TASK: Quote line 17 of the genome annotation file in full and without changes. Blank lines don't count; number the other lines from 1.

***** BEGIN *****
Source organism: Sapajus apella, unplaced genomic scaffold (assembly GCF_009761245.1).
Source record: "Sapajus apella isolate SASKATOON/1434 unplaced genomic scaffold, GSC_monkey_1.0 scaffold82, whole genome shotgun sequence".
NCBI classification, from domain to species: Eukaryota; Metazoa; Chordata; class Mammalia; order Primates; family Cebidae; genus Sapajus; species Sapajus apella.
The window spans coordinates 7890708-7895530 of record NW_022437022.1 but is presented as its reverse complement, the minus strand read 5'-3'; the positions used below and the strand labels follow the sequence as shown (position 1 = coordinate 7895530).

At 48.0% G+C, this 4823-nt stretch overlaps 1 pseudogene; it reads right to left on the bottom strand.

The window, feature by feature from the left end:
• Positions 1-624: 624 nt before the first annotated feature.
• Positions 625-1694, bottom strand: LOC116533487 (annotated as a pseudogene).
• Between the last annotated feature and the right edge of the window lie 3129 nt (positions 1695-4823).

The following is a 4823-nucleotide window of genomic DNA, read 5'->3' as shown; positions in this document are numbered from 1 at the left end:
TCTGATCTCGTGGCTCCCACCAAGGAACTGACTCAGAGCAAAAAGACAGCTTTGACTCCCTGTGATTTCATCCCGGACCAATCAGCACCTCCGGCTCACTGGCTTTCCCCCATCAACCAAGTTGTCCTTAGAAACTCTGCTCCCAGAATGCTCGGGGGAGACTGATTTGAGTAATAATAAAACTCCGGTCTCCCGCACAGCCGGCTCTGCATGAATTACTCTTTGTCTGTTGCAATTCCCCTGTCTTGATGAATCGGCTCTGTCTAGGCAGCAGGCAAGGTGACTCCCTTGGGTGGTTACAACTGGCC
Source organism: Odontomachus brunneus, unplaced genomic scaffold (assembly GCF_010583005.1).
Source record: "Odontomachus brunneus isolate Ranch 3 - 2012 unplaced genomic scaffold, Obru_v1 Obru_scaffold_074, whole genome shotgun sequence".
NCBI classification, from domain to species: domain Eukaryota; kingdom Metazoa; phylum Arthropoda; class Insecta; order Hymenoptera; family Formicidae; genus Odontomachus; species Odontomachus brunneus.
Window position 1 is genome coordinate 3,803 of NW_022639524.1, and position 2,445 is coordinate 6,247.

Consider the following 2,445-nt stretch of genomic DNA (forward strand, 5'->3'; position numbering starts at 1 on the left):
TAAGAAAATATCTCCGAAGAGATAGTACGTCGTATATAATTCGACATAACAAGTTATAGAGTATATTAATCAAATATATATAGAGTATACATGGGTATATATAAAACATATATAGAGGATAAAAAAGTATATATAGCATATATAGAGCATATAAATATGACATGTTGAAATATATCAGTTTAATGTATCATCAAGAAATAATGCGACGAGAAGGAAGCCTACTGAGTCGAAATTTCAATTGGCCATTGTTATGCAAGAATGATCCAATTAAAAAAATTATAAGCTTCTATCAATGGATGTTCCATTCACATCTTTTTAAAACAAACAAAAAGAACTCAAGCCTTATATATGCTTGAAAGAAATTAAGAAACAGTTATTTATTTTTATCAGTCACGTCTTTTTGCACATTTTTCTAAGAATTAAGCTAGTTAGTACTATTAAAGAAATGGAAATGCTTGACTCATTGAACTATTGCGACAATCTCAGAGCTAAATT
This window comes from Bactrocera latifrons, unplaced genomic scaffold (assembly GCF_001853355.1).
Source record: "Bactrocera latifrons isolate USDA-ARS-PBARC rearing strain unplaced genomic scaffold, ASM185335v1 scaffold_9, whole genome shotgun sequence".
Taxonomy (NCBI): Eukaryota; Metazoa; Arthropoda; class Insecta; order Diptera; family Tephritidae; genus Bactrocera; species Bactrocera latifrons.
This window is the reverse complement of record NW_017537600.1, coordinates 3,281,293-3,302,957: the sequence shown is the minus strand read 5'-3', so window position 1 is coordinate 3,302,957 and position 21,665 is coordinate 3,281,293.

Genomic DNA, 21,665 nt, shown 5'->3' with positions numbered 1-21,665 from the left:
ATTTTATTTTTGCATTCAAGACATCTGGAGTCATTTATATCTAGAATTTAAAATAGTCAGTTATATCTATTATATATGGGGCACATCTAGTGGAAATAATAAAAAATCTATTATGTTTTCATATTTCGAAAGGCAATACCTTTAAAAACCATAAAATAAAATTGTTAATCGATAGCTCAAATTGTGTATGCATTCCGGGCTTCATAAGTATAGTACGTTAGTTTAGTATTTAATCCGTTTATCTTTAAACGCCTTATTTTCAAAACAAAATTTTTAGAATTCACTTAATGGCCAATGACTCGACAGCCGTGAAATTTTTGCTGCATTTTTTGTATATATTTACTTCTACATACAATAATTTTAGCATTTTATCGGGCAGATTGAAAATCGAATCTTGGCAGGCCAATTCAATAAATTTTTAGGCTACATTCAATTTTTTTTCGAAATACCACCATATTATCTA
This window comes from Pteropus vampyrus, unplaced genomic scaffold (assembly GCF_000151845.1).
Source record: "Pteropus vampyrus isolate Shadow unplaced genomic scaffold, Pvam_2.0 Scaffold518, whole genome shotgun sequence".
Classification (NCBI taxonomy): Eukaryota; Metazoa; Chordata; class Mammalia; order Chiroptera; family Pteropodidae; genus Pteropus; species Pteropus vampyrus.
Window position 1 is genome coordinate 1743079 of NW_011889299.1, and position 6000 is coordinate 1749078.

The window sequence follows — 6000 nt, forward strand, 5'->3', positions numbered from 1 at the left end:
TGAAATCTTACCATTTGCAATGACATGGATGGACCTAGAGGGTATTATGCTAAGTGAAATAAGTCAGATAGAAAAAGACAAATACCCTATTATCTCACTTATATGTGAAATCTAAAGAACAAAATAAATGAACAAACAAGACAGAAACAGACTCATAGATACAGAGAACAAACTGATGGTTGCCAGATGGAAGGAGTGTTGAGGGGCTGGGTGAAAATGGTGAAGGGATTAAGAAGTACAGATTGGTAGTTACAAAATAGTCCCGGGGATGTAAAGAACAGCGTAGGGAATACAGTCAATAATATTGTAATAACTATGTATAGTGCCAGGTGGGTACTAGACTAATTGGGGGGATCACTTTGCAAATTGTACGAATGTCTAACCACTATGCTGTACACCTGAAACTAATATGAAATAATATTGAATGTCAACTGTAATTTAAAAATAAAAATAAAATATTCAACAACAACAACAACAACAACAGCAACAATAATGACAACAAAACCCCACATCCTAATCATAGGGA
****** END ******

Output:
TAAGAAAATATCTCCGAAGAGATAGTACGTCGTATATAATTCGACATAACAAGTTATAGAGTATATTAATCAAATATATATAGAGTATACATGGGTATATATAAAACATATATAGAGGATAAAAAAGTATATATAGCATATATAGAGCATATAAATATGACATGTTGAAATATATCAGTTTAATGTATCATCAAGAAATAATGCGACGAGAAGGAAGCCTACTGAGTCGAAATTTCAATTGGCCATTGTTATGCAAGAATGATCCAATTAAAAAAATTATAAGCTTCTATCAATGGATGTTCCATTCACATCTTTTTAAAACAAACAAAAAGAACTCAAGCCTTATATATGCTTGAAAGAAATTAAGAAACAGTTATTTATTTTTATCAGTCACGTCTTTTTGCACATTTTTCTAAGAATTAAGCTAGTTAGTACTATTAAAGAAATGGAAATGCTTGACTCATTGAACTATTGCGACAATCTCAGAGCTAAATT